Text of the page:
Business Studies - External Influences - Markets And Competi

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Business Angela Emma Rudd BMA
External Influences
Markets and Competition
Introduction to Markets
There are many outside influences which affect businesses, of which the market is
just one.
Size of the Market
The markets in which they trade heavily influence businesses. The size of the market
influences businesses: whether it is local, national or international will affect the
nature of the product they supply, as well as the number of units.
Degree of Competition
Markets also vary in terms of the degree of competition. It is true to say that
improved communications and methods of transportation have made markets more
Markets are simply places where buyers and sellers come together prices are set
and products traded.
Classifying Markets
Markets can be classified according to the number of firms trading and the degree of
competition. This type of categorisation allows the likely effects on the business to
be identified and analysed. Three main categories exists:
1. Perfect competition
2. Oligopoly
3. Monopoly
Perfect Competition
Perfect competition markets have many small firms producing virtually identical
products at very similar prices. Firms can either enter or leave such markets freely.
Firms operating in such markets do not earn excessive profits and use resources with
great efficiency.
This is when a few large firms exist and are independent in their actions. Oligopolistic
firms consider the likely reactions of competitors when considering changing process
or introducing new products.
Operating in an oligopoly market has a number of consequences for a business:
Such markets appear to be highly competitive and this is often (but not always)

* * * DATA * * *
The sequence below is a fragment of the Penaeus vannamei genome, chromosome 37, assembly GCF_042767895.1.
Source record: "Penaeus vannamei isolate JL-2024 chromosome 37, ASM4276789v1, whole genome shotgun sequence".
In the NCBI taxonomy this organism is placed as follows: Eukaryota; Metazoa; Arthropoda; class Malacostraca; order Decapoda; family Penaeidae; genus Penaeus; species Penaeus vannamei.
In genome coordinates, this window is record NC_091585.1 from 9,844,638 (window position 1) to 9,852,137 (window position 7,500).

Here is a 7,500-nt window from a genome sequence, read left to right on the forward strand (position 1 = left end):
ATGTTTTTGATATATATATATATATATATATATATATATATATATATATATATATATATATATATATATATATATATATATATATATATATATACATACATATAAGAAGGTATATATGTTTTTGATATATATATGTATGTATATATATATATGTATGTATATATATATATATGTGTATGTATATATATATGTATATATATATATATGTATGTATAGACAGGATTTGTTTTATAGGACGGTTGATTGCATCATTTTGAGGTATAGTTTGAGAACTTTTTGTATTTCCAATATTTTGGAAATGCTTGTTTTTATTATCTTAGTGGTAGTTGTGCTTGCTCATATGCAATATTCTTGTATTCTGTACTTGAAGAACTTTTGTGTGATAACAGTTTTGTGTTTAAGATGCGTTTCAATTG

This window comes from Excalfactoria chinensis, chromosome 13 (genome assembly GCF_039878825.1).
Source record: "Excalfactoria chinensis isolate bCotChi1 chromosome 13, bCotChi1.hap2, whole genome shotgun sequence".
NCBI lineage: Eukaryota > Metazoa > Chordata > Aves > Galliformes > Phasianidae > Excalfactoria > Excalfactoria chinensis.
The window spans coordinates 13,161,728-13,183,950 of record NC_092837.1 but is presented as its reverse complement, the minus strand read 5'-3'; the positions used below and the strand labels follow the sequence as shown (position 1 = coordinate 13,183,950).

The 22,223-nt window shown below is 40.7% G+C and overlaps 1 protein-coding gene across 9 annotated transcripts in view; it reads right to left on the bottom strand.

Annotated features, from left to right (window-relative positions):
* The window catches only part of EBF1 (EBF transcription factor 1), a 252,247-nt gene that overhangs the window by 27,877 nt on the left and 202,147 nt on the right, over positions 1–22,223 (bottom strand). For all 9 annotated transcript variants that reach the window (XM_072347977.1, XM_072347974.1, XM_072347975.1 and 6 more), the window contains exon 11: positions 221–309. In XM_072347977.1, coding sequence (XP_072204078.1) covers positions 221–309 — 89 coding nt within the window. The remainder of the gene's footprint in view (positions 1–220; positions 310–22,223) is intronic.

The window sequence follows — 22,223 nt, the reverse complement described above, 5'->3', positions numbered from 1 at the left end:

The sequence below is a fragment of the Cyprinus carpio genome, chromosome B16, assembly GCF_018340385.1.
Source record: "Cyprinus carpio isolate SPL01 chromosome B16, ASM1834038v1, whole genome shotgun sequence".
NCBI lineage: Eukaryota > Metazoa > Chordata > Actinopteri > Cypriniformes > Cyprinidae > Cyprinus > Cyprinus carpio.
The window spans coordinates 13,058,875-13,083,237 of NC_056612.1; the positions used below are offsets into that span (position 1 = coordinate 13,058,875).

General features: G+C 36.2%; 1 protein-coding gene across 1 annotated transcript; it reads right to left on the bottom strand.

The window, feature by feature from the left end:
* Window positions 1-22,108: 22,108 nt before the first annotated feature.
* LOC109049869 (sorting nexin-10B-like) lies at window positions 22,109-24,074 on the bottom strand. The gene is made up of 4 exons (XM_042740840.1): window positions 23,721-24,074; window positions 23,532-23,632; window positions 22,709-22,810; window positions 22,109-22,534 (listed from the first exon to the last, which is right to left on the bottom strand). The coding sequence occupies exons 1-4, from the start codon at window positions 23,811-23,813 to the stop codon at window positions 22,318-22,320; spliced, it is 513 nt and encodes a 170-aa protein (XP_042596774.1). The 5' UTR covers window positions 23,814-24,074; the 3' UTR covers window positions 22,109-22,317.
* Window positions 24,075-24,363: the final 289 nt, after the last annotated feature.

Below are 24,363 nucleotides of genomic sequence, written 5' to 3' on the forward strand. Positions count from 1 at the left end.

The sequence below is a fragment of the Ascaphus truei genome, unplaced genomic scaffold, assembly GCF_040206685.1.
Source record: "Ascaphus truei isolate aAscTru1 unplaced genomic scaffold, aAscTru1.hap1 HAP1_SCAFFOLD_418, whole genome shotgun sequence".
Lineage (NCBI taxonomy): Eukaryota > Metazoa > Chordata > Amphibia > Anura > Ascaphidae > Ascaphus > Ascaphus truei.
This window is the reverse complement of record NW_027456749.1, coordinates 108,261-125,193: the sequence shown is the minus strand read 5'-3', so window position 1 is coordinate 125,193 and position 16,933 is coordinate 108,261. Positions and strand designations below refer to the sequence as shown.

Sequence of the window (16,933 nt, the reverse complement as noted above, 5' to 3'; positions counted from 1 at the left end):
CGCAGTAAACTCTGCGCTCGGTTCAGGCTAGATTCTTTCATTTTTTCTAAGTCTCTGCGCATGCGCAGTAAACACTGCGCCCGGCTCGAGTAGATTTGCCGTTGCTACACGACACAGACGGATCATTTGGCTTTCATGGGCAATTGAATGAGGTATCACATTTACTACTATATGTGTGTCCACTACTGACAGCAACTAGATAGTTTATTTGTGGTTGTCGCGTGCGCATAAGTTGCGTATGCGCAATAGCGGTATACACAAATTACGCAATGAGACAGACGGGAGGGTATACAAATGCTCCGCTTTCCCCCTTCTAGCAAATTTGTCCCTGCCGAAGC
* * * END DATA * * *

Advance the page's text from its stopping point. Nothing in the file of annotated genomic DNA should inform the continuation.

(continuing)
Oligopolists fear price wars and tend to avoid price competition.
Nonprice competition is frequently used, for example heavy advertising, loyalty
cards and special offers.
Some oligopoly markets have a high level of take over activity as firms seek to
increase their scale and influence.

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Business Angela Emma Rudd BMA
There is risk of firms working together in Oligopoly markets ­ this is termed collusion.
Collusion may result in producers agreeing price levels and perhaps output levels. If
they have formal arrangements about prices and market share then they are
operating a cartel. (A cartel is when a group of producers collude to set prices and
sometimes to share markets) Cartels are illegal in most countries.
A monopoly exists when only a single producer operates within a market e.g.…read more

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Business Angela Emma Rudd BMA
A common unfair competition is the creation of cartel. Cartels normally result in
higher prices and less advanced products for consumers as producers share out the
market between themselves. This is more likely to occur in Oligopoly markets as the
smaller number of producers makes agreement easier to reach. Some collusion in
oligopoly markets may be tacit. This is, firm's competing in the market maintain prices
at some level without formal agreement, but it is beneficial to all those concerned.…read more


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